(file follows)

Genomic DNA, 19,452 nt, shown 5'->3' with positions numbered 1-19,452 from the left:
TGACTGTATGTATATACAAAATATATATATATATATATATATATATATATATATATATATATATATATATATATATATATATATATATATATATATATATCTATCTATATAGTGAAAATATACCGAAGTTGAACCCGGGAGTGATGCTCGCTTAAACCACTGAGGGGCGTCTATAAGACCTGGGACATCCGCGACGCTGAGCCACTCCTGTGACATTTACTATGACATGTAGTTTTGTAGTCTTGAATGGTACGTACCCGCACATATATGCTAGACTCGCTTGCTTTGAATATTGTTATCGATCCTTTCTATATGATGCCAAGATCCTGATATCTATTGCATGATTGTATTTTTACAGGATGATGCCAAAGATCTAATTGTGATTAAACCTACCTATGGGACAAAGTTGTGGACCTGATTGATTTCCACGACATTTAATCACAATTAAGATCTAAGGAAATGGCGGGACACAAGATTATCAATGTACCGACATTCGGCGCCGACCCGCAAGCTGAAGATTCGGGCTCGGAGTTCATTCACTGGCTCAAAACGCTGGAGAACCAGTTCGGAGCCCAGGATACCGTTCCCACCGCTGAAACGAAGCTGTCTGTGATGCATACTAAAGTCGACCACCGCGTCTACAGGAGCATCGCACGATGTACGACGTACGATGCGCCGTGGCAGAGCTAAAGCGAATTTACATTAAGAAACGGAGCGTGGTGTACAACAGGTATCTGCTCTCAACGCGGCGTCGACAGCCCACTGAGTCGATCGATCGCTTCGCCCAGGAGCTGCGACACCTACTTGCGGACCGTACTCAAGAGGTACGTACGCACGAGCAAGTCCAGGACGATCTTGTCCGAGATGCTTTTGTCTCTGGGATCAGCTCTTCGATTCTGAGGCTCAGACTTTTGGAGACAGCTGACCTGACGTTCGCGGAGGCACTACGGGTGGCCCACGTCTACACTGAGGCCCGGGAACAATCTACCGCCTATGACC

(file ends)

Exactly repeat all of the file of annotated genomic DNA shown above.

Genomic DNA, 19,452 nt, shown 5'->3' with positions numbered 1-19,452 from the left:
TGACTGTATGTATATACAAAATATATATATATATATATATATATATATATATATATATATATATATATATATATATATATATATATATATATATATATATCTATCTATATAGTGAAAATATACCGAAGTTGAACCCGGGAGTGATGCTCGCTTAAACCACTGAGGGGCGTCTATAAGACCTGGGACATCCGCGACGCTGAGCCACTCCTGTGACATTTACTATGACATGTAGTTTTGTAGTCTTGAATGGTACGTACCCGCACATATATGCTAGACTCGCTTGCTTTGAATATTGTTATCGATCCTTTCTATATGATGCCAAGATCCTGATATCTATTGCATGATTGTATTTTTACAGGATGATGCCAAAGATCTAATTGTGATTAAACCTACCTATGGGACAAAGTTGTGGACCTGATTGATTTCCACGACATTTAATCACAATTAAGATCTAAGGAAATGGCGGGACACAAGATTATCAATGTACCGACATTCGGCGCCGACCCGCAAGCTGAAGATTCGGGCTCGGAGTTCATTCACTGGCTCAAAACGCTGGAGAACCAGTTCGGAGCCCAGGATACCGTTCCCACCGCTGAAACGAAGCTGTCTGTGATGCATACTAAAGTCGACCACCGCGTCTACAGGAGCATCGCACGATGTACGACGTACGATGCGCCGTGGCAGAGCTAAAGCGAATTTACATTAAGAAACGGAGCGTGGTGTACAACAGGTATCTGCTCTCAACGCGGCGTCGACAGCCCACTGAGTCGATCGATCGCTTCGCCCAGGAGCTGCGACACCTACTTGCGGACCGTACTCAAGAGGTACGTACGCACGAGCAAGTCCAGGACGATCTTGTCCGAGATGCTTTTGTCTCTGGGATCAGCTCTTCGATTCTGAGGCTCAGACTTTTGGAGACAGCTGACCTGACGTTCGCGGAGGCACTACGGGTGGCCCACGTCTACACTGAGGCCCGGGAACAATCTACCGCCTATGACC